“I definitely think that running has helped me become, certainly, more spiritual, certainly more present. I think it’s also taught me patience…”

(Alexis Martín / Flickr / Some Rights Reserved.)

Comfort can come in the form of quantitative measurement, but perhaps there’s more to it. Sarah Smarsh picks up on this idea of finding bliss, not in the miles covered but in the intention behind it all:

“If there is something in your life that’s having poor or painful results, consider that the best solution might not be to stop doing it or do it more, but to do it in a different way. A cheerful heart is good medicine, goes the Proverb, but a crushed spirit dries up the bones. If there is a way that brings you joy, that’s the way.”

Bill Siemering performs in a radio play for the Wisconsin public radio network, WHA, in 1955. (WHA)

On Being is a media project rooted in the rich soils of public radio. There’s a kind of poetry in that humus, and much of it is due to the voice of Bill Siemering, the founding program director of National Public Radio, as evidenced by an early mission statement that begins:

“National Public Radio will serve the individual: it will promote personal growth; it will regard the individual differences among men with respect and joy rather than derision and hate; it will celebrate the human experience as infinitely varied rather than vacuous and banal; it will encourage a sense of active constructive participation, rather than apathetic helplessness…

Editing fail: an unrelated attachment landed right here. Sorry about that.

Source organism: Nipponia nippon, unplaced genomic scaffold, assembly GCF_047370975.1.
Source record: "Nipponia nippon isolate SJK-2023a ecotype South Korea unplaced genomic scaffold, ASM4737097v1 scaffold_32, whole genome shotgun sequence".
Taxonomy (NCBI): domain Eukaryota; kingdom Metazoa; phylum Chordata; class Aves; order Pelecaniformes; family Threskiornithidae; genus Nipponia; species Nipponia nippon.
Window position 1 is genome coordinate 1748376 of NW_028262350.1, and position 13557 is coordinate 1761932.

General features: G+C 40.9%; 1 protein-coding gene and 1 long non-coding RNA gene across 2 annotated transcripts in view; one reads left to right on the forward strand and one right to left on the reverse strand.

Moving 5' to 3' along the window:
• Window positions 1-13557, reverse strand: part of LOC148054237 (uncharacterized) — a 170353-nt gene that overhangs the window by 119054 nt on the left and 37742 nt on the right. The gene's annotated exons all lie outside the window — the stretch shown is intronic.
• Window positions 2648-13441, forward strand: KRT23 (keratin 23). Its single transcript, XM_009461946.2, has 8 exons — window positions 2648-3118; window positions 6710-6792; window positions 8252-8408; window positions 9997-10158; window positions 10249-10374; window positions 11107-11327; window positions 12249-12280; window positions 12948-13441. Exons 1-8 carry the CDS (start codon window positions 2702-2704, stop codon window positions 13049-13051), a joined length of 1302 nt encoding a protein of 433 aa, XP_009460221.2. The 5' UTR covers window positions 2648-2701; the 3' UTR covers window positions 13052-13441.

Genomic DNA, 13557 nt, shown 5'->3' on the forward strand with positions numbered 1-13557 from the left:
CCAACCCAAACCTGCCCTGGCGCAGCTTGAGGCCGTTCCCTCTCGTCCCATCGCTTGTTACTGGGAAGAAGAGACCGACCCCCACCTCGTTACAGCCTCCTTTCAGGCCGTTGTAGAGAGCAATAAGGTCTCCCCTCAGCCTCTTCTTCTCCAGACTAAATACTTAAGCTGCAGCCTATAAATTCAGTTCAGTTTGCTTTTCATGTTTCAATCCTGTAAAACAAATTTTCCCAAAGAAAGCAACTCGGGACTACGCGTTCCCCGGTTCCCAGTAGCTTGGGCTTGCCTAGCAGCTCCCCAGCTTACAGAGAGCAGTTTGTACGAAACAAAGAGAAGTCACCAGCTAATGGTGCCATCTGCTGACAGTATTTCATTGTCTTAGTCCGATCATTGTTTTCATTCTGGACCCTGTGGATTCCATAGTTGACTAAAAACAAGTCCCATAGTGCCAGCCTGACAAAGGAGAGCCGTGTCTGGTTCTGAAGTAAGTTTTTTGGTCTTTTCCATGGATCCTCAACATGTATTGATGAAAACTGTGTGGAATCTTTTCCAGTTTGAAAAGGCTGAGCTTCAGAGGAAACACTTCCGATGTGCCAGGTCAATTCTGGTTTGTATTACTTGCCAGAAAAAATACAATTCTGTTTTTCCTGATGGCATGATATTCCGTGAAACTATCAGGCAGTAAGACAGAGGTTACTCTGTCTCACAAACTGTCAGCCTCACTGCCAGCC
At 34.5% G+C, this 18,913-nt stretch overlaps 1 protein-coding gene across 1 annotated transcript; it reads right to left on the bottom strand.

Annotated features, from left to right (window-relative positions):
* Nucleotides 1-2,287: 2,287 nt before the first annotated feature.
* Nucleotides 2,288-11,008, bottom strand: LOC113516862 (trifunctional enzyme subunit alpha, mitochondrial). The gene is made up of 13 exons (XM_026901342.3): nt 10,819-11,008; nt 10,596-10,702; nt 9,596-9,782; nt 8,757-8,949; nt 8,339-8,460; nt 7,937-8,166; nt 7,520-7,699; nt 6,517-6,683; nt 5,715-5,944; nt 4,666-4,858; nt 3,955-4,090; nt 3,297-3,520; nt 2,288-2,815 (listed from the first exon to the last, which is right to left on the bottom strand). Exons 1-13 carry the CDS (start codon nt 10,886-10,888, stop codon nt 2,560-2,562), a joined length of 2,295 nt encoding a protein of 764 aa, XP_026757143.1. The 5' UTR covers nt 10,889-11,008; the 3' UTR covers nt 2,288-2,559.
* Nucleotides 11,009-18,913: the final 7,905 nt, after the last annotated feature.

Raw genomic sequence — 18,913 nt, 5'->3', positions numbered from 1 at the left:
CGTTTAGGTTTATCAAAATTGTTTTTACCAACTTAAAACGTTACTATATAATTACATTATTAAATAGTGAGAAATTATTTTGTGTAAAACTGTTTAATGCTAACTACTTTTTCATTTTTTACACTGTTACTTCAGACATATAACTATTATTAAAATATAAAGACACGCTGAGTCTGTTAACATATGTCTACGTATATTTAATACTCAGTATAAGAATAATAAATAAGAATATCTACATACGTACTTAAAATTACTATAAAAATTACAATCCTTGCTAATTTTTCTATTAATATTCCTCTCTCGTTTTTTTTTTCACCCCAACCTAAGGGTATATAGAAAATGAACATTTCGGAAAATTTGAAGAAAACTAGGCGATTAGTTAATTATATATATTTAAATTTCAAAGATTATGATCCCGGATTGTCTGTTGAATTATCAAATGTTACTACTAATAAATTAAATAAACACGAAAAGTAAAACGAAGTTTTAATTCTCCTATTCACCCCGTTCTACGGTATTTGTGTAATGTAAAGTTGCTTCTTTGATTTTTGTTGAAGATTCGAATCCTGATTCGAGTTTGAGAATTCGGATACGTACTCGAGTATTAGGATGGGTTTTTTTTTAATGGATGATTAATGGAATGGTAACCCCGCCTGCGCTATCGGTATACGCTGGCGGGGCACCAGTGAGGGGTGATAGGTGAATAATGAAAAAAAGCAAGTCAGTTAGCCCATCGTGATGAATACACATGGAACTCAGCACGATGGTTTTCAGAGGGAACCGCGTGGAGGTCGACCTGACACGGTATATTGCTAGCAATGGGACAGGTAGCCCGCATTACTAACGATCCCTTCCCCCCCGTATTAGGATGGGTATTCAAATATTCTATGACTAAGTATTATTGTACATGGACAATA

The total service should be trustworthy, enhance intellectual development, expand knowledge, deepen aural esthetic enjoyment, increase the pleasure of living in a pluralistic society and result in a service to listeners which makes them more responsive, informed human beings and intelligent responsible citizens of their communities and the world.”

I’d like to think we’re carrying forward the deepest aspirations of that legacy today with the podcasts we create (Becoming Wise, Creating Our Own Lives, and On Being), the columnists who grace our website (Parker Palmer, Courtney Martin, Omid Safi, and Sarah Smarsh, to name a few) — and all the live events and special initiatives we produce (The Civil Conversations Project, Your Audio Selfie, The Poetry Radio Project, etc).

If we’re not living up to these standards, let us know. We’re a team that values reciprocity and engagement, and we welcome your insights. Feel free to contact me or anyone on our team with advice, criticism, or feedback at mail@onbeing.org or via Facebook or Twitter.

May the wind always be at your back.
Trent

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is the cofounder of On Being and currently serves as publisher & editor-in-chief. He received a Peabody Award in 2007 for his work on “The Ecstatic Faith of Rumi” and garnered two Webby Awards (in 2005, and again in 2008). The Online News Association nominated his journalistic work multiple times in the general excellence and outstanding specialty journalism categories. Trent’s reported and produced stories from Turkey to rural Alabama, from Israel and the West Bank to Cambridge, England.